Doom Asylum

Doom Asylum poster

With five million dollars in the bank following a successful court case payday, palimony attorney Mitch Hansen and his girlfriend Judy LaRue might be newly wealthy but they have no seatbelts, no sense and no hope as they canoodle in the front seats while speeding down the road, an avoidable collision leaving them both apparently dead on the verge even as the ambulance sirens are heard in the distance.

Ten years later, for no apparent reason Judy’s daughter Kiki and her friends Mike, Jane, Darnell and Dennis choose to have a picnic at the abandoned asylum near the spot of Judy’s death, interrupting the rehearsals of hostile bitch punk band Tina and the Tots, all of them unaware that the building is still haunted by Mitch, risen from the autopsy table and seeking his lost love.

Doom Asylum; with his dying breath, Mitch Hansen (Michael Rogen) seeks solace in the already dead Judy LaRue (Patty Mullen).

To say that Doom Asylum is a mess is a kindness; directed by Richard Friedman and originally released in 1988, it aims for comedy slasher horror but ends up as low budget dog’s dinner, dragging through empty corridors as the mortal coils shuffle towards their fated transitions to match their already brain-dead status, vital signs of wit or intelligence lacking as their numbers dwindle and they fail to either arm or defend themselves or leave and seek competent help.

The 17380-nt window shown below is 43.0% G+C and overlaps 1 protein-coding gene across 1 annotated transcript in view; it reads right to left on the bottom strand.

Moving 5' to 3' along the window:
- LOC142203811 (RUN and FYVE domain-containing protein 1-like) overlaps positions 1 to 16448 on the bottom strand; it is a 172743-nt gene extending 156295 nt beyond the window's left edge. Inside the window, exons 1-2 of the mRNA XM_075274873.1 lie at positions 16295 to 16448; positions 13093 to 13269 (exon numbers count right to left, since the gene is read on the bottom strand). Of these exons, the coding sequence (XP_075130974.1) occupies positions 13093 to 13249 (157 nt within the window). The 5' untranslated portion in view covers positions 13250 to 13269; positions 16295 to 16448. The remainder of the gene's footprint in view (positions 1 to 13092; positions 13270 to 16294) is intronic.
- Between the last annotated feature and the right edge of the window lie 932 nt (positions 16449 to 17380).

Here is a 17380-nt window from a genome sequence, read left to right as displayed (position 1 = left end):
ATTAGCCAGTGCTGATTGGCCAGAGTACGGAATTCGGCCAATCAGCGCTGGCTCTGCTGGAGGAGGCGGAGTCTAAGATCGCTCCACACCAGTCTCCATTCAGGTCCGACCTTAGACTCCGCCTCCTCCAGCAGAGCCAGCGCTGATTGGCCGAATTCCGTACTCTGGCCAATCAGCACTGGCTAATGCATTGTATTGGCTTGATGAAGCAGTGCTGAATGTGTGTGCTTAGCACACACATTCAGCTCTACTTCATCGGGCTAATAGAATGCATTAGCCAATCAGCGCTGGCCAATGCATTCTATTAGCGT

A hybrid print from different sources of varying screen ratio and picture quality padded with interludes from the films of Tod Slaughter to seventy-eight minutes as Michael Rogen’s decaying lawyer turned killer watches television when the main feature he stars in becomes too insufferable, Patty Mullen takes the dual roles of mother and daughter Judy and Kiki LaRue, the latter adopted as an alias for undercover operations on Firefly, also in a hospital, though fortunately Jayne Cobb dressed more appropriately for the occasion.

Doom Asylum; qualified as an attorney rather than as a doctor, Mitch Hansen (Michael Rogen) nevertheless likes to practice.

One of the very few notable things about a trip to the Doom Asylum, the other is the presence of Kristin Davis, now better known as one of the marginally less unlikeable lead characters of Sex and the City, here playing psychology student Jane who analyses rather than reacts, declaring her confrontation with Mitch to be a delusion and dying of denial, her oversized spectacles presumably intended as some form of compensation for the lack of coverage provided by her swimsuit.

The manic cackling of Tina (Ruth Collins) and the deranged chortling of Mitch conspicuously the only laughter in the film, any attempt at satire in Rick Marx’s script is killed stone dead by delivery as leaden as the direction in a film which doesn’t know what it wants to be and ends up as nothing, with no attempt to conceal the identity or appearance of the deformed killer or generate atmosphere or suspense as the soundtrack tries to cover the absence of horror and lack of comedy, anthems for idiots presenting themselves for undignified slaughter.

Doom Asylum will be available on the Arrow platform from Friday 24th May

Doom Asylum; a self-declared "chocolate single," Godiva (Dawn Alvan) checks herself out of therapy.